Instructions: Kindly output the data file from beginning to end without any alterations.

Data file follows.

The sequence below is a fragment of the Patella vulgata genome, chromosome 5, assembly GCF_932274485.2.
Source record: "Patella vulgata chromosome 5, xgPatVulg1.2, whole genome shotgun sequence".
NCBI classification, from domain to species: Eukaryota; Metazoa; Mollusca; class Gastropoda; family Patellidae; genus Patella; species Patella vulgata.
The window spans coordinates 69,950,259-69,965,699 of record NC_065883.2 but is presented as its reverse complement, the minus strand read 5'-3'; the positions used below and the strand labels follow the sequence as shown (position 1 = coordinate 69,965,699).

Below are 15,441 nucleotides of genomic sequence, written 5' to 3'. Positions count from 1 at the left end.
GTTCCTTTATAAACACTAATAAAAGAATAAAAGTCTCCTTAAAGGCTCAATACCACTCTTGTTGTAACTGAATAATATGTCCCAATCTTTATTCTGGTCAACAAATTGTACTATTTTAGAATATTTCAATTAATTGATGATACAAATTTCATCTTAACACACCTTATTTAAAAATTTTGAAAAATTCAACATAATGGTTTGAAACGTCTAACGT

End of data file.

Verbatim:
The sequence below is a fragment of the Patella vulgata genome, chromosome 5, assembly GCF_932274485.2.
Source record: "Patella vulgata chromosome 5, xgPatVulg1.2, whole genome shotgun sequence".
NCBI classification, from domain to species: Eukaryota; Metazoa; Mollusca; class Gastropoda; family Patellidae; genus Patella; species Patella vulgata.
The window spans coordinates 69,950,259-69,965,699 of record NC_065883.2 but is presented as its reverse complement, the minus strand read 5'-3'; the positions used below and the strand labels follow the sequence as shown (position 1 = coordinate 69,965,699).

Below are 15,441 nucleotides of genomic sequence, written 5' to 3'. Positions count from 1 at the left end.
GTTCCTTTATAAACACTAATAAAAGAATAAAAGTCTCCTTAAAGGCTCAATACCACTCTTGTTGTAACTGAATAATATGTCCCAATCTTTATTCTGGTCAACAAATTGTACTATTTTAGAATATTTCAATTAATTGATGATACAAATTTCATCTTAACACACCTTATTTAAAAATTTTGAAAAATTCAACATAATGGTTTGAAACGTCTAACGT